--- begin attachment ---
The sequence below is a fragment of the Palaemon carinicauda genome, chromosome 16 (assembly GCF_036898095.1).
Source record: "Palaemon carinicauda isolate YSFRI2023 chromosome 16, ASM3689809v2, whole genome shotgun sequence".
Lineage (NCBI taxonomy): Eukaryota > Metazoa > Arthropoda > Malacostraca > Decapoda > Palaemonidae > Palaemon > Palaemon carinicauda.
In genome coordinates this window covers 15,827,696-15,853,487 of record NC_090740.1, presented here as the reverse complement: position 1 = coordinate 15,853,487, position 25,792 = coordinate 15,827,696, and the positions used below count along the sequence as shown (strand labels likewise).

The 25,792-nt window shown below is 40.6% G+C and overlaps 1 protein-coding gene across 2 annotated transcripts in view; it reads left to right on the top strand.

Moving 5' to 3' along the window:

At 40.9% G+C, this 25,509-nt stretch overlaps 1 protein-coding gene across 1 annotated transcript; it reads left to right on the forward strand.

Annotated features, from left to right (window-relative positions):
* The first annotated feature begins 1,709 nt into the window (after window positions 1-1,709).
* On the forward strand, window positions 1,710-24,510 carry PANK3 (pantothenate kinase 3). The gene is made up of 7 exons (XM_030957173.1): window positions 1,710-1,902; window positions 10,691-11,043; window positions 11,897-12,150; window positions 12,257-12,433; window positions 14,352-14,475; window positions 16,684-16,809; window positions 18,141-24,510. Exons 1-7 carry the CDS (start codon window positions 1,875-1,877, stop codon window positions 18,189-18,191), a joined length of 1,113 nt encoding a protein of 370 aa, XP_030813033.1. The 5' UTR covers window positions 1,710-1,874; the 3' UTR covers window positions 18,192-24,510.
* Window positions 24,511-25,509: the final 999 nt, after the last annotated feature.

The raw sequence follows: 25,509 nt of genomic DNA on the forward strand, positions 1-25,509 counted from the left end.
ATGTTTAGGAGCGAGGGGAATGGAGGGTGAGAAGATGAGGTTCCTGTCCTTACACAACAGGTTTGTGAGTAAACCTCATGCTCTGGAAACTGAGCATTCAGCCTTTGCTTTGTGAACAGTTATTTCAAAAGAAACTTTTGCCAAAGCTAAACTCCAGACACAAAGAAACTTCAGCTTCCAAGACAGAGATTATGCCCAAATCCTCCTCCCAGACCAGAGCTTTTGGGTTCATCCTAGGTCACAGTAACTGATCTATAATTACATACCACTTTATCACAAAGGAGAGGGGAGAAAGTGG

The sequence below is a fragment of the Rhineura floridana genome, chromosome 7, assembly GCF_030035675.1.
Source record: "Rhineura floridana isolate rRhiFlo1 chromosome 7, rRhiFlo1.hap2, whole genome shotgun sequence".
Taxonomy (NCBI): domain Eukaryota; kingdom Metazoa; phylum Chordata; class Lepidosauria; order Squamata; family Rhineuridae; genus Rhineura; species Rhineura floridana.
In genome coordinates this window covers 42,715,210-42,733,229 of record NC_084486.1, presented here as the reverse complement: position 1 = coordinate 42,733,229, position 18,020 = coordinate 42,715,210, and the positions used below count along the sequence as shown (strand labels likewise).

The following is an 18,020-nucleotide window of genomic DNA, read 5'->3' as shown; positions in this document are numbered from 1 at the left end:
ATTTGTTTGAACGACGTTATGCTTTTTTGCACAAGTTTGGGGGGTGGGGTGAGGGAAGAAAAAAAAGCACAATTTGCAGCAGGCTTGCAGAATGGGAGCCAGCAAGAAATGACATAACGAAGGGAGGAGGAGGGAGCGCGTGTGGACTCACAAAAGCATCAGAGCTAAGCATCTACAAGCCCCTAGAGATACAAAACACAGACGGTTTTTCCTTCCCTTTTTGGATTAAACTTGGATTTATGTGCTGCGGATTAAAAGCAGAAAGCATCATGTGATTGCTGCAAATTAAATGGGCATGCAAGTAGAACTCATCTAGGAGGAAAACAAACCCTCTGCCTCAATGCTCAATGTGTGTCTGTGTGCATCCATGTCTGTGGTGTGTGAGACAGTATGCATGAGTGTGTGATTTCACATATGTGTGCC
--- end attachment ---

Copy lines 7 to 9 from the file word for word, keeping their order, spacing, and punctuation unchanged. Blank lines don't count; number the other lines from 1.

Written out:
At 40.9% G+C, this 25,509-nt stretch overlaps 1 protein-coding gene across 1 annotated transcript; it reads left to right on the forward strand.

Annotated features, from left to right (window-relative positions):
* The first annotated feature begins 1,709 nt into the window (after window positions 1-1,709).